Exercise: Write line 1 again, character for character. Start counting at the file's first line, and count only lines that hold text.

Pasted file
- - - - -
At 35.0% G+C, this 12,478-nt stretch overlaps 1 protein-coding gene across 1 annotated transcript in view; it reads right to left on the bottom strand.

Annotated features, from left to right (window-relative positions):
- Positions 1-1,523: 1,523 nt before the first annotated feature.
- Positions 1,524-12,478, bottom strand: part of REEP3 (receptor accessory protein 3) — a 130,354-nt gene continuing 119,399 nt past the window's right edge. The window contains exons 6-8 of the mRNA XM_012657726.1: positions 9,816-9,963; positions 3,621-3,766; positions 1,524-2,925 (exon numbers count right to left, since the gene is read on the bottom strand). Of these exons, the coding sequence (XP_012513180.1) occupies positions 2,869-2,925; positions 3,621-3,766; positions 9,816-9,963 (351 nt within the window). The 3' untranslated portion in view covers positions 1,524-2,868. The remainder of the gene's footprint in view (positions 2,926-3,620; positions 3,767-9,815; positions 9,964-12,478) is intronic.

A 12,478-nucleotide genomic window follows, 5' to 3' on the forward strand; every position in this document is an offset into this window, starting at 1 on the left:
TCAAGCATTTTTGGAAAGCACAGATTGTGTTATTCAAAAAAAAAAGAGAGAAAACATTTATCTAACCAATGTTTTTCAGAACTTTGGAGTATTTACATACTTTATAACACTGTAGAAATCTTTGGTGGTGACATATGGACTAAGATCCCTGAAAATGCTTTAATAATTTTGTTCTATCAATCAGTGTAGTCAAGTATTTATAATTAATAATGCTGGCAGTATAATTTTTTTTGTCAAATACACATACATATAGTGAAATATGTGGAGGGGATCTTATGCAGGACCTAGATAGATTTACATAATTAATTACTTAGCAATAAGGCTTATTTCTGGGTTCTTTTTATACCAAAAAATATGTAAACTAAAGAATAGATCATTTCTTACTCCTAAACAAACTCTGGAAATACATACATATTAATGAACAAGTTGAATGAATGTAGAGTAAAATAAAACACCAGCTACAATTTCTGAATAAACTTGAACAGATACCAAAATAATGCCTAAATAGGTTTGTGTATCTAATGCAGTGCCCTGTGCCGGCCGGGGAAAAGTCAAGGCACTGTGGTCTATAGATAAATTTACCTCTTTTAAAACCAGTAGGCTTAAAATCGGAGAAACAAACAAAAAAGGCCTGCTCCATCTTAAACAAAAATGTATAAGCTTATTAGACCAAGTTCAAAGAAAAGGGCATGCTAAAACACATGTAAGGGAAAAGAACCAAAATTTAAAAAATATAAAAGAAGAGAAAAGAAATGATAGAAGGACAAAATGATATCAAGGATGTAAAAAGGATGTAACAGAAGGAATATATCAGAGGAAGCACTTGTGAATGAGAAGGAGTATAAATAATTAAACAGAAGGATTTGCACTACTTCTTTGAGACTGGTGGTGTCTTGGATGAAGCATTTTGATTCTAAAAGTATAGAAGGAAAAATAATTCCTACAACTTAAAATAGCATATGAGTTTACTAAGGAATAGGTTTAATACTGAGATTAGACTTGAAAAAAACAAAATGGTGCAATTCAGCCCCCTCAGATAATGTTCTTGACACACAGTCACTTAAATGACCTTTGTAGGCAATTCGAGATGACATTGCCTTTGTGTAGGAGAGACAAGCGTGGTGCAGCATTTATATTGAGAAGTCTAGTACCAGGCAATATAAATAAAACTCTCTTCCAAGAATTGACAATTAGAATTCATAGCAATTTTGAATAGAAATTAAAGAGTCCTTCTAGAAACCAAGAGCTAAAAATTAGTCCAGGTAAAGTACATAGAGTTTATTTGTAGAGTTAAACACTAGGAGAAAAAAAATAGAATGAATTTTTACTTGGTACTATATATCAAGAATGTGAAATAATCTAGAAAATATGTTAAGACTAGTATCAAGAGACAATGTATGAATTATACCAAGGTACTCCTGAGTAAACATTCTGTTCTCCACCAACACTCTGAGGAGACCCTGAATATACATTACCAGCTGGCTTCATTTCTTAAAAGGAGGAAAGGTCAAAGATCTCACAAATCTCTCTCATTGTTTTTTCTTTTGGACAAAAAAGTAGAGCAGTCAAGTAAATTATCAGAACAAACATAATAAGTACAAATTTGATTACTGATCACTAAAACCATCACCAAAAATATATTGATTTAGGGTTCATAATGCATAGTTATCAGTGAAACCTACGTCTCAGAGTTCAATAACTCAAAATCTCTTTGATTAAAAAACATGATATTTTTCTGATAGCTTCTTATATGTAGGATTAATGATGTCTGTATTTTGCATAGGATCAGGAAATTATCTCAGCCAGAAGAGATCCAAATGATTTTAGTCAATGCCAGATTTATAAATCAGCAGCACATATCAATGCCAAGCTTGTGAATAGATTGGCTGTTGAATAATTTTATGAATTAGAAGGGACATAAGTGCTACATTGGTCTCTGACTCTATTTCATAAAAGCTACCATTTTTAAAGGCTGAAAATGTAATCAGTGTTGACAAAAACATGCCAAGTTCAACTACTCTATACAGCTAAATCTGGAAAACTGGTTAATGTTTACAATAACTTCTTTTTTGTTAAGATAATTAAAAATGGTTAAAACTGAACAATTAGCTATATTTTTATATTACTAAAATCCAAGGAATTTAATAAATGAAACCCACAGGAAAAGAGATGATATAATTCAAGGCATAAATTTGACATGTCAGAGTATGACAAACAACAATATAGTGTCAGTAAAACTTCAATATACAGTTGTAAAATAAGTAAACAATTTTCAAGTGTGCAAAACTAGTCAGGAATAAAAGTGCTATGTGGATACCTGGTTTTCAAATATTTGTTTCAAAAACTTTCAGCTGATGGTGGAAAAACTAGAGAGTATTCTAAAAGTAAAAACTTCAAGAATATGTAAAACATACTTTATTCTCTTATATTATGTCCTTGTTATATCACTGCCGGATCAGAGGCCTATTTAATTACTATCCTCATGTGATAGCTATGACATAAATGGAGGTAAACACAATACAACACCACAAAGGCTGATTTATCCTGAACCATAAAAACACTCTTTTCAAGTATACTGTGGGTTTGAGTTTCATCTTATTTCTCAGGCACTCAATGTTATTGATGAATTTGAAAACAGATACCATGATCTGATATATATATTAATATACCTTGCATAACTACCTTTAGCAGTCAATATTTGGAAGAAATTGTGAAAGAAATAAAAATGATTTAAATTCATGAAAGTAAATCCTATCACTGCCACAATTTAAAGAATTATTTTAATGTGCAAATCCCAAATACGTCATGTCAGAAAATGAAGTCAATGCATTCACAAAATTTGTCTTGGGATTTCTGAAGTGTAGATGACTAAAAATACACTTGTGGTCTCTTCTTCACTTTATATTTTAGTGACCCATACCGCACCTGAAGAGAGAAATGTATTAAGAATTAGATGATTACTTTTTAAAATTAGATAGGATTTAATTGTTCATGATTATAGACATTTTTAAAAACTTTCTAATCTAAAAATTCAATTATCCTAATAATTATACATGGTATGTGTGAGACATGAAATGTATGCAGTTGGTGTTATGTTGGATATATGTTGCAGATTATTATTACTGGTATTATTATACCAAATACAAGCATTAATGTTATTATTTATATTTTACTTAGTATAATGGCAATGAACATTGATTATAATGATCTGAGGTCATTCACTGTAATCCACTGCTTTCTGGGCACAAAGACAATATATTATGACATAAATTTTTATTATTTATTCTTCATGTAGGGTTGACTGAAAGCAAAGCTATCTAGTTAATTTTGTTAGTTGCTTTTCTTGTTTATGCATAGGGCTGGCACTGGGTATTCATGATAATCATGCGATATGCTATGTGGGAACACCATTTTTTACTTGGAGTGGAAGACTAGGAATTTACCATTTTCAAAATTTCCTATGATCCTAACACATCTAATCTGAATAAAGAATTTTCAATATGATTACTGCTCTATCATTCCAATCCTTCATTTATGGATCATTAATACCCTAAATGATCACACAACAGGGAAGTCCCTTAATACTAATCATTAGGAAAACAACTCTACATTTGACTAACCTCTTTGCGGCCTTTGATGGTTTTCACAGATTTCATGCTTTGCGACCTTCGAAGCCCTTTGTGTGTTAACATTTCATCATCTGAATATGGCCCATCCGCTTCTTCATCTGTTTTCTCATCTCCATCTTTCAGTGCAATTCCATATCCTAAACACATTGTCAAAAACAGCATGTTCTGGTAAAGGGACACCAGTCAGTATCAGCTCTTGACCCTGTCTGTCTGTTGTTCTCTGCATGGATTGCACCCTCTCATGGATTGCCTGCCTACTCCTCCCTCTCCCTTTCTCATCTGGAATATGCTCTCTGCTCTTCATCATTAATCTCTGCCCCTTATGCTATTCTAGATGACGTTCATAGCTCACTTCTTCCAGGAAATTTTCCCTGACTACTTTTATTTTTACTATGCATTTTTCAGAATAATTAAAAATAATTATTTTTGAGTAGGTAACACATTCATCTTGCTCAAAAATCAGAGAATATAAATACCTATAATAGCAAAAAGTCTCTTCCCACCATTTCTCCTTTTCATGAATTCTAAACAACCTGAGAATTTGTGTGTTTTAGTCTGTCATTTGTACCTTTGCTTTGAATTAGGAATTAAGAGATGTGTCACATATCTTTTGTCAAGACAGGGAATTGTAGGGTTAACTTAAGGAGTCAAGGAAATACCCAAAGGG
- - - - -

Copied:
At 35.0% G+C, this 12,478-nt stretch overlaps 1 protein-coding gene across 1 annotated transcript in view; it reads right to left on the bottom strand.